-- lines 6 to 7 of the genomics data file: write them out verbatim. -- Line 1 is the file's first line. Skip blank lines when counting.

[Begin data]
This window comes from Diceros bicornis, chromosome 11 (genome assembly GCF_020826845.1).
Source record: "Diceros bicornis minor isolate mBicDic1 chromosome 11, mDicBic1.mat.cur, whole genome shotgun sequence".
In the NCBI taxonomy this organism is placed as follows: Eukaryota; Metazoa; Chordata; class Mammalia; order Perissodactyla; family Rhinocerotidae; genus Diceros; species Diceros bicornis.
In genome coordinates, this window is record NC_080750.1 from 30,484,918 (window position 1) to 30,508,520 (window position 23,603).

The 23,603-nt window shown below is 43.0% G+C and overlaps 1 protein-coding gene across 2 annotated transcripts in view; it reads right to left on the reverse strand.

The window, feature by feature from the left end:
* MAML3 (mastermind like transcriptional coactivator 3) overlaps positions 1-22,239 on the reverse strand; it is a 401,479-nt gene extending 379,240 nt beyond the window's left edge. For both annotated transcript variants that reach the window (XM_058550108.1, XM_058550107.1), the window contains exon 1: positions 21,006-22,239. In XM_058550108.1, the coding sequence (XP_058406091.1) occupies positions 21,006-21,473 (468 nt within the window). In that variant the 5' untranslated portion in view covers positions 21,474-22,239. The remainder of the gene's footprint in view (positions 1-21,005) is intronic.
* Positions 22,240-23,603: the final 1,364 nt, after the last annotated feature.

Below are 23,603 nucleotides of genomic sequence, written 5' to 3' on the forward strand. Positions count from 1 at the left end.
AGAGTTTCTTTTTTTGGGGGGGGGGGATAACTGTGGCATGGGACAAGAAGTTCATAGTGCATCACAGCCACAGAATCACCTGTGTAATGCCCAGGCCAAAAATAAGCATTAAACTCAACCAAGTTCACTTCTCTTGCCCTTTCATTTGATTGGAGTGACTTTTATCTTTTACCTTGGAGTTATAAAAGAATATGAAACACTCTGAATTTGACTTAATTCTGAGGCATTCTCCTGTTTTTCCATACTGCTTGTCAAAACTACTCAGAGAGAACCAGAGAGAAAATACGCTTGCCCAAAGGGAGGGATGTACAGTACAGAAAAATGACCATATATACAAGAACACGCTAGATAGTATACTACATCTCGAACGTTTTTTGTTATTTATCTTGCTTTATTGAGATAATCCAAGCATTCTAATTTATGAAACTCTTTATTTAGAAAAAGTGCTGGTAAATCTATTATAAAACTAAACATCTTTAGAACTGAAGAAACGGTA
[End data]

The window, feature by feature from the left end:
* MAML3 (mastermind like transcriptional coactivator 3) overlaps positions 1-22,239 on the reverse strand; it is a 401,479-nt gene extending 379,240 nt beyond the window's left edge. For both annotated transcript variants that reach the window (XM_058550108.1, XM_058550107.1), the window contains exon 1: positions 21,006-22,239. In XM_058550108.1, the coding sequence (XP_058406091.1) occupies positions 21,006-21,473 (468 nt within the window). In that variant the 5' untranslated portion in view covers positions 21,474-22,239. The remainder of the gene's footprint in view (positions 1-21,005) is intronic.